Digital marketplace HomeAdvisor is being sued by the owners of eight small home-improvement companies who say the Golden-based company twisted a lead-generation business into a vehicle for greed and abuse.
The plaintiffs all paid to be members of the site and for sales leads. They accuse HomeAdvisor of misrepresenting its services, and allege that the customer leads the company sells are “overwhelmingly bogus.”
The plaintiffs, who include the owners of Westminster-based B&B Carpentry, are seeking class-action status for the lawsuit, filed July 16 in U.S. District Court in Denver.
“The allegations are attacking the fundamental business that HomeAdvisor is operating,” said Kimberly Donaldson Smith with Chimicles & Tikellis, one of the attorneys representing the plaintiffs.
A spokeswoman for HomeAdvisor, which has agreed to take space in the HUB mixed-use development being built at 36th and Blake streets in RiNo, said the company does not comment on pending litigation.
In addition to Colorado, the plaintiffs own businesses in New Jersey, Illinois, California, Ohio, Florida, New York and Idaho, specializing in services ranging from home inspections to metal roofing.
The plaintiffs say they joined HomeAdvisor as a member between August 2014 and August 2017.
Brad and Linda McHenry, who own B&B Carpentry, told BusinessDen in an interview that they joined HomeAdvisor after a disappointing experience with the company’s predecessor, ServiceMagic, because they were told HomeAdvisor would refund them for money spent on “bogus” leads. They canceled several months later, having again been disappointed with the information provided. They claim they never received a refund.
Brad McHenry estimated they paid HomeAdvisor $3,500.
“I recognize that it’s not a huge amount, but it’s not chump change either,” he said. “And the reality is they robbed me of my time and my talent too.”
The McHenrys and the other plaintiffs are represented by Gordon Netzorg, Mark Williams and Carla Martin of the Denver office of Sherman & Howard, as well Donaldson Smith and other attorneys at the Haverford, Pennsylvania, and Wilmington, Delaware, offices of Chimicles & Tikellis.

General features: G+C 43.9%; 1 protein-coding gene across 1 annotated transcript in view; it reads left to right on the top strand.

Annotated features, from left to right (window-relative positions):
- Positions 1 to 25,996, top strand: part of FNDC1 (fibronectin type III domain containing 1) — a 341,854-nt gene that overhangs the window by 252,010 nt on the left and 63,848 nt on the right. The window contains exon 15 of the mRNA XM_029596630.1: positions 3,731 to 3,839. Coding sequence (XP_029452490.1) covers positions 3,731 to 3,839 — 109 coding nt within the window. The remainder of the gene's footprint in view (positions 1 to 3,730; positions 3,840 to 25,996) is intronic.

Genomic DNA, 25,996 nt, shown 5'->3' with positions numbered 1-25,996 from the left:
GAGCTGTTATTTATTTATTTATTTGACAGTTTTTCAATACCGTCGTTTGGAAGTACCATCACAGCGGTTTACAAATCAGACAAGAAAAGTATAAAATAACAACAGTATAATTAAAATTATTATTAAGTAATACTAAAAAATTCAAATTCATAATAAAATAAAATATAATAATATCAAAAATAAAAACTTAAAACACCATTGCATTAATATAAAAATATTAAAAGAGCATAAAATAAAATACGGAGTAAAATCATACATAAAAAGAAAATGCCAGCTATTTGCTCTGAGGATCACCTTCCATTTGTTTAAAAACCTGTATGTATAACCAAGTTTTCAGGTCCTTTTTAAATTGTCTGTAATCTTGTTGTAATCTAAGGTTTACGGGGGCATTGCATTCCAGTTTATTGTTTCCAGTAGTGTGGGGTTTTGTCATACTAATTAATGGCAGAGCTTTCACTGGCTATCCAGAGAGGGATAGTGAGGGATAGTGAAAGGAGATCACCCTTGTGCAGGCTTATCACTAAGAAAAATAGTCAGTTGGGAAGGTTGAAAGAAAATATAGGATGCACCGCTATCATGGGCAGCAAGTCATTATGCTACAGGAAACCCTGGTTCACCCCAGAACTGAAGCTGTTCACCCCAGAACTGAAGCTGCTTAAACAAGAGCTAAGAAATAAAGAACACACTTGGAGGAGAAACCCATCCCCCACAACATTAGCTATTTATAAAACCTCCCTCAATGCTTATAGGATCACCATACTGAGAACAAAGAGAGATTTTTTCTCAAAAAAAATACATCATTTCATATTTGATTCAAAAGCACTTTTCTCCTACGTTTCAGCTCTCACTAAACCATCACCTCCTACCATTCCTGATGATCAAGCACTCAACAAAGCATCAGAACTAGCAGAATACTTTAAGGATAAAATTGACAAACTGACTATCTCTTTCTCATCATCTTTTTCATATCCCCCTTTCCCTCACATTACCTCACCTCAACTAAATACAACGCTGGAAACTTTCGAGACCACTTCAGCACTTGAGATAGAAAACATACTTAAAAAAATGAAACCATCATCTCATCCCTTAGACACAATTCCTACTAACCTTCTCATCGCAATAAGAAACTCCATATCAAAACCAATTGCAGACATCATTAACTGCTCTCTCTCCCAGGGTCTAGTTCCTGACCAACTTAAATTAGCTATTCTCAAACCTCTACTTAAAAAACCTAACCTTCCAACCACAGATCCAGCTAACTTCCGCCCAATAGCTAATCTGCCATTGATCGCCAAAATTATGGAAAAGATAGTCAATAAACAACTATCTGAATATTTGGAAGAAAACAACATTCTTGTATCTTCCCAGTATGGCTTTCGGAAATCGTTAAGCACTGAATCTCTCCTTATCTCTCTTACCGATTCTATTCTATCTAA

The lawsuit makes claims about HomeAdvisor that range from the nature of the company’s business model to the culture of its Colorado offices. The allegations include:
• HomeAdvisor won’t tell companies, or “home improvement professionals,” in advance how much they will pay for each customer lead, but the amounts range from roughly $10 to $140.
• The leads sold to the companies are “overwhelmingly bogus” and “illusory” because they are often “over distributed” or contain, among other things, disconnected phone numbers, people who are not homeowners or contacts for nonexistent residences.
• HomeAdvisor represents that the majority of its leads are generated through its website, when a majority actually are generated by third-party affiliates, which generally result in less-useful leads.
• HomeAdvisor won’t let members turn off leads permanently, instead forcing those that want to avoid paying for leads to log in regularly to “freeze” leads.
• While members can set a budget for how much they want to spend on leads each month, if the budget is altered, it resets for the month, which can result in members paying for more leads than they want.
• When companies cancel their HomeAdvisor membership, HomeAdvisor leaves their company profile page on its website, and sells the information entered by individuals who attempt to contact the company to other Home Advisor members.
The attorneys representing the plaintiffs are familiar with HomeAdvisor. Two years ago, they filed a lawsuit against the company on behalf of Rochester-based Airquip Inc. That case is ongoing.
That lawsuit makes similar allegations to the one filed last week.